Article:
An Italian mayor’s plan to use separate bus lines for Roma people has sparked controversy among the town’s politicians over what has been called the latest in a series of “ridiculous” human-rights violations that plague the Roma in Europe.
Claudio Gambino, mayor of the northern town of Borgaro Torinese, wants separate buses for Roma, who live in a camp of about 600 inhabitants on the town’s outskirts and, he said, "have been afflicting us for more than 20 years." Numerous protests, petitions and Facebook pages have been dedicated to the camp's prompt removal.
"To guarantee the security of our citizens, we need two buses. One for citizens, the other for Roma people," Italian media on Friday quoted Gambino as saying, adding that buses have been plagued by theft and petty violence. Last week a Roma passenger was accused of attempting to steal a 13-year-old boy’s backpack on his first day of school, Italian newspaper La Stampa reported.
City officials said at a town council meeting that there have been constant criminal incidents targeting passengers and that the bus plan does not constitute racism.
More than 80 percent of respondents to a La Stampa reader poll — about 9,000 people — said they agreed with the mayor’s suggestion of separate bus lines.
Human rights activists have sounded alarms over rising discrimination against Roma in the European Union. In France police last year detained a 15-year-old undocumented Roma girl during a school trip and deported her to her native Kosovo under a French government policy that targets Roma for expulsion. In Hungary, home to the far-right Jobbik party — which campaigns on anti-immigration policies — attacks on Roma people regularly make headlines, Amnesty International reported.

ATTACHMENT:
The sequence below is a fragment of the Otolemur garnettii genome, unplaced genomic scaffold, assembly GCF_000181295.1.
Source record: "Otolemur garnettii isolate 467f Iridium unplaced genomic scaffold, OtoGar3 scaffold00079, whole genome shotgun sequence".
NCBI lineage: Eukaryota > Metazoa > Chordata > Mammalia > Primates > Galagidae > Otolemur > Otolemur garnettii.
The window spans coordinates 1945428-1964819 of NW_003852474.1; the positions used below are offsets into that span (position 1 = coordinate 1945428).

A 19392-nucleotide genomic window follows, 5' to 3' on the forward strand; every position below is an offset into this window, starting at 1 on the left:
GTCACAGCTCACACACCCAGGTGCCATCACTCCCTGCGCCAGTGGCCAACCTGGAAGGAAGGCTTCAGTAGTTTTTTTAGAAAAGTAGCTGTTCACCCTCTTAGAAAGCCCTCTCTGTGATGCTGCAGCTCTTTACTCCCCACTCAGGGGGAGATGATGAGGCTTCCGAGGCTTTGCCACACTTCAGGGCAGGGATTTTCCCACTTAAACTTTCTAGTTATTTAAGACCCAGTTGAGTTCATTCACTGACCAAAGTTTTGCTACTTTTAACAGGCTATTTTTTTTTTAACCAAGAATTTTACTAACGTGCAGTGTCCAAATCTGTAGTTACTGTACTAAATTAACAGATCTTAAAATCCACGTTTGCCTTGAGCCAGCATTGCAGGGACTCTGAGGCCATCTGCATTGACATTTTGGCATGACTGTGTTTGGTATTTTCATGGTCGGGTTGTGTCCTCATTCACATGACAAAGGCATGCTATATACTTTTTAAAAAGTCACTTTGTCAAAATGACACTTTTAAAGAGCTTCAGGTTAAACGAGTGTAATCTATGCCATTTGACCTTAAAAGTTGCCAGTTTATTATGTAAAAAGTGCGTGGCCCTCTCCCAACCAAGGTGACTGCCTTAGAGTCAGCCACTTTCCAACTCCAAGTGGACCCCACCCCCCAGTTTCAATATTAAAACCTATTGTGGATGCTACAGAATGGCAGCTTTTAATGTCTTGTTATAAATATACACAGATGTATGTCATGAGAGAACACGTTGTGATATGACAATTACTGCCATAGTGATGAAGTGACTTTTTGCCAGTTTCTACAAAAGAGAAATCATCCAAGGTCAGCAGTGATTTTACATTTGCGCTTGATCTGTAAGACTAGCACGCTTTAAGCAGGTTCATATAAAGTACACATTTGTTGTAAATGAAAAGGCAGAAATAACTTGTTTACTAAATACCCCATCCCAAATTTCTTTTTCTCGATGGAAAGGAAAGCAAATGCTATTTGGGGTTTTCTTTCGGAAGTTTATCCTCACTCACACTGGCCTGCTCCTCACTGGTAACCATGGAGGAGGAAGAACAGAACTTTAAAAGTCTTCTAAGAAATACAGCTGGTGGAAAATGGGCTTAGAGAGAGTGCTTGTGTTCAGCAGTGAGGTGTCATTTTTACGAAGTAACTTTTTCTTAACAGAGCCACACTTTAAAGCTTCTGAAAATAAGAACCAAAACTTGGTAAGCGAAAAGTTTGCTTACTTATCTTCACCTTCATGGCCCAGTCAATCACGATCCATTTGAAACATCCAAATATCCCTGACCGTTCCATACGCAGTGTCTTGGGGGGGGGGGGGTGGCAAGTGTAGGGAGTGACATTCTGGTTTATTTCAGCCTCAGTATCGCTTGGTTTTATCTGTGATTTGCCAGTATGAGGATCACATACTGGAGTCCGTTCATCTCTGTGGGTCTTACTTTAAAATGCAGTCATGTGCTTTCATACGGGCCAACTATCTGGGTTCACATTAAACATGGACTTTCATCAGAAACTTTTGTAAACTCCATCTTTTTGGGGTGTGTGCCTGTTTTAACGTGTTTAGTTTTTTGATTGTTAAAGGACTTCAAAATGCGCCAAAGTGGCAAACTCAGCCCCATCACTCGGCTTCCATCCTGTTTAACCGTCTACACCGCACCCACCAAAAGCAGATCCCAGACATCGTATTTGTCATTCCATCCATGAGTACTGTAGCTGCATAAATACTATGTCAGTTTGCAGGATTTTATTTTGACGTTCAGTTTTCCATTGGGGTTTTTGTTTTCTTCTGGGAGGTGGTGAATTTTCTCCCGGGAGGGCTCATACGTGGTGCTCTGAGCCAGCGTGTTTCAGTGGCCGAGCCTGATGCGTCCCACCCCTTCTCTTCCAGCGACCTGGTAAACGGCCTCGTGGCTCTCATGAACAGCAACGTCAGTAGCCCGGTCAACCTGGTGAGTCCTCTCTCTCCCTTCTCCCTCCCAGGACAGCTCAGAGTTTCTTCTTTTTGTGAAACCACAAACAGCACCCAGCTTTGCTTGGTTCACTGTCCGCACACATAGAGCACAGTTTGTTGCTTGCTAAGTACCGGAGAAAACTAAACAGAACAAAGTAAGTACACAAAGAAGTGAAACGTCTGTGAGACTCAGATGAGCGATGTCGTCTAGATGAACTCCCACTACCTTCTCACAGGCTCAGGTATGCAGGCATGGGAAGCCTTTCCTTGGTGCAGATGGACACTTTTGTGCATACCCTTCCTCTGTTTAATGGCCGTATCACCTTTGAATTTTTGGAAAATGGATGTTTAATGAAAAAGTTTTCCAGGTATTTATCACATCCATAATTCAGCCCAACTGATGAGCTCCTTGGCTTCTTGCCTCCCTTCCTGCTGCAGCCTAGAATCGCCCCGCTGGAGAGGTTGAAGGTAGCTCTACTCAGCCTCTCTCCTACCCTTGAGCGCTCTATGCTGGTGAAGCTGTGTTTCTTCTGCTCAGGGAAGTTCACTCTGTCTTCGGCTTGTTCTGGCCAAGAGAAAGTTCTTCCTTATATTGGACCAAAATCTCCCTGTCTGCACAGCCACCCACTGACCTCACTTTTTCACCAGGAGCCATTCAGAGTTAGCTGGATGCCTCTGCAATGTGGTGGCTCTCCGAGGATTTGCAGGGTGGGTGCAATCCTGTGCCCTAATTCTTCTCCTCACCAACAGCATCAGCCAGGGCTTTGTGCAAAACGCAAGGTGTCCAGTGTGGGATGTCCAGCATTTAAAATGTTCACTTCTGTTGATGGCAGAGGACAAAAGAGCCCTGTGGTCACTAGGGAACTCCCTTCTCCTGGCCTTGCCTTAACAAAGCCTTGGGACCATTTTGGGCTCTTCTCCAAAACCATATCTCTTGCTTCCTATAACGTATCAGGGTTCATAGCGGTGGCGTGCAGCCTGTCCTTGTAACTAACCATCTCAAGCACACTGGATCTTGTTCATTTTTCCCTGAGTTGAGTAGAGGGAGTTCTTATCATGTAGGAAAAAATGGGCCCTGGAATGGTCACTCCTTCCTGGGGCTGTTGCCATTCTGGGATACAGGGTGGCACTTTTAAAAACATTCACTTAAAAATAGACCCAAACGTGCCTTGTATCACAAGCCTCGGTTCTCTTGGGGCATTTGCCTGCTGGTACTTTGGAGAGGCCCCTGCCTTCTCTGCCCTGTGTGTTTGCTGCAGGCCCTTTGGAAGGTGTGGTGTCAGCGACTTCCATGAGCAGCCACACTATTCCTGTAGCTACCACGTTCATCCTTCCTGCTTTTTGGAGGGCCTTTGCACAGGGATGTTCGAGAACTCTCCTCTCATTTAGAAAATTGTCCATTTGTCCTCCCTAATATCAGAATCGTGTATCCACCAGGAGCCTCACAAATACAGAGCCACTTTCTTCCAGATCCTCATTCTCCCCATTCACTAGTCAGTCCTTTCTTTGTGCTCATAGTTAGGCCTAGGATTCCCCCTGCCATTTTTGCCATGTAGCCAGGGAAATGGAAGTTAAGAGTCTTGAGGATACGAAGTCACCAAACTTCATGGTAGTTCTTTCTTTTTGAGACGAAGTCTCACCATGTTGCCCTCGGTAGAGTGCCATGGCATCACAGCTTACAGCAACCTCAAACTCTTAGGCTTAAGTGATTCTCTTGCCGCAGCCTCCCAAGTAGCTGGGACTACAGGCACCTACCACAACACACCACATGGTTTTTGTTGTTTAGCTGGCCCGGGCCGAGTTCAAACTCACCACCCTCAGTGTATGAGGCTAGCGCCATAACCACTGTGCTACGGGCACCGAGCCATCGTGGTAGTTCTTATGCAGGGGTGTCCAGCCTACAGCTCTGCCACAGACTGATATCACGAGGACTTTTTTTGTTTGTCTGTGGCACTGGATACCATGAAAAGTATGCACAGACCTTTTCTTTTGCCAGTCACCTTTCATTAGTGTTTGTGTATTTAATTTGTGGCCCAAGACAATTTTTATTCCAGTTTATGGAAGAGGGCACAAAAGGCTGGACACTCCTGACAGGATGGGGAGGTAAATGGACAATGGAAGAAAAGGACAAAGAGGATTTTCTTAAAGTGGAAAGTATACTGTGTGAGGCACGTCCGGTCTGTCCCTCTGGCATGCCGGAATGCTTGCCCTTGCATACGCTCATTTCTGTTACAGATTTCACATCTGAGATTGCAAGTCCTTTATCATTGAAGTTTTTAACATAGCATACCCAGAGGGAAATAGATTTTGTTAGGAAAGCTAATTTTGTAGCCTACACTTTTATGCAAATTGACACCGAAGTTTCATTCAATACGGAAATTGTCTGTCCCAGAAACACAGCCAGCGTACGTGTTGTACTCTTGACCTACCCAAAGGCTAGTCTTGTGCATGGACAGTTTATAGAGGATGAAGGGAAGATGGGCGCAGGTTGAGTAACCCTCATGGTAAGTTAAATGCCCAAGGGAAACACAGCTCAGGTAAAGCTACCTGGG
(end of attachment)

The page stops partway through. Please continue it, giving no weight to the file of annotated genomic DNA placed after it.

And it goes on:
Andrey Ivanov, head of the Roma and migrant integration program of the European Union Agency for Fundamental Rights (FRA), an EU-sponsored think tank, said Roma are “facing marginalization everywhere.” He called Gambino’s proposal “ridiculous.”
“Any form of racial segregation is illegal,” he said.
Only 15 percent of young Roma adults in EU member states have completed high school or vocational education, compared with more than 70 percent of the general population, according to FRA numbers. Fewer than 30 percent of Roma have paid jobs, and nearly half live in households lacking an indoor kitchen, a toilet, electricity or a shower or bath.
Nichi Vendola, leader of Italy’s Left Ecology Freedom party, told La Stampa on Saturday that "giving people different rights is called apartheid."
Micaela Campana, human-rights supervisor for Gambino's Democratic Party, said the party warned Gambino that "marginalization is never the solution" and that "answering violence by excluding people will not help."
But the bus plan has won the support of the anti-immigration Northern League party, with senior parliamentarian Roberto Calderoli saying, "These are the real problems. I send my compliments to Borgaro's administration, which — despite being left wing — has listened to the people."
With the Agence France-Presse